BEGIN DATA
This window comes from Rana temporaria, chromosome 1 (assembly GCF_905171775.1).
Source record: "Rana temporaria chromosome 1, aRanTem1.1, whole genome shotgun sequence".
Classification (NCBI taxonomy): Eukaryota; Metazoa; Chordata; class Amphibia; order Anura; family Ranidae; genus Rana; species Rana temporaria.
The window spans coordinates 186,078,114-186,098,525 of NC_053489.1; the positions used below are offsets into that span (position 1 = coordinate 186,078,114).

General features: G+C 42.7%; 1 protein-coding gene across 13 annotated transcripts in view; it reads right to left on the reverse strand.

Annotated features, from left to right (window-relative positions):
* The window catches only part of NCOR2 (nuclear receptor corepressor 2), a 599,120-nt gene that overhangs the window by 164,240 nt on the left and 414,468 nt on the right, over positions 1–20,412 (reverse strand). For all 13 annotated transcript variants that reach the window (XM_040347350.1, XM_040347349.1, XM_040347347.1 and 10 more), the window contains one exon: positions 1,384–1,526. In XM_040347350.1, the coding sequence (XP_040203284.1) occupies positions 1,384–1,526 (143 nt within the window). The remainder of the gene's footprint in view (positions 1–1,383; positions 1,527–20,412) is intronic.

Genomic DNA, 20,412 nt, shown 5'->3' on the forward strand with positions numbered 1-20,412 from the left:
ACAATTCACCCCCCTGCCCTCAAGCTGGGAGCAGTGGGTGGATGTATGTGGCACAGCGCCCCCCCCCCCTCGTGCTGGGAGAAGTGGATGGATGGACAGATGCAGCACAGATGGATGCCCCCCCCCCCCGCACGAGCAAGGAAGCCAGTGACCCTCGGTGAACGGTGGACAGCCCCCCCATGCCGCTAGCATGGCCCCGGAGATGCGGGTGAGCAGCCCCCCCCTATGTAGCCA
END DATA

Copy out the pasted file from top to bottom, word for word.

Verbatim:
This window comes from Rana temporaria, chromosome 1 (assembly GCF_905171775.1).
Source record: "Rana temporaria chromosome 1, aRanTem1.1, whole genome shotgun sequence".
Classification (NCBI taxonomy): Eukaryota; Metazoa; Chordata; class Amphibia; order Anura; family Ranidae; genus Rana; species Rana temporaria.
The window spans coordinates 186,078,114-186,098,525 of NC_053489.1; the positions used below are offsets into that span (position 1 = coordinate 186,078,114).

General features: G+C 42.7%; 1 protein-coding gene across 13 annotated transcripts in view; it reads right to left on the reverse strand.

Annotated features, from left to right (window-relative positions):
* The window catches only part of NCOR2 (nuclear receptor corepressor 2), a 599,120-nt gene that overhangs the window by 164,240 nt on the left and 414,468 nt on the right, over positions 1–20,412 (reverse strand). For all 13 annotated transcript variants that reach the window (XM_040347350.1, XM_040347349.1, XM_040347347.1 and 10 more), the window contains one exon: positions 1,384–1,526. In XM_040347350.1, the coding sequence (XP_040203284.1) occupies positions 1,384–1,526 (143 nt within the window). The remainder of the gene's footprint in view (positions 1–1,383; positions 1,527–20,412) is intronic.

Genomic DNA, 20,412 nt, shown 5'->3' on the forward strand with positions numbered 1-20,412 from the left:
ACAATTCACCCCCCTGCCCTCAAGCTGGGAGCAGTGGGTGGATGTATGTGGCACAGCGCCCCCCCCCCCTCGTGCTGGGAGAAGTGGATGGATGGACAGATGCAGCACAGATGGATGCCCCCCCCCCCCGCACGAGCAAGGAAGCCAGTGACCCTCGGTGAACGGTGGACAGCCCCCCCATGCCGCTAGCATGGCCCCGGAGATGCGGGTGAGCAGCCCCCCCCTATGTAGCCA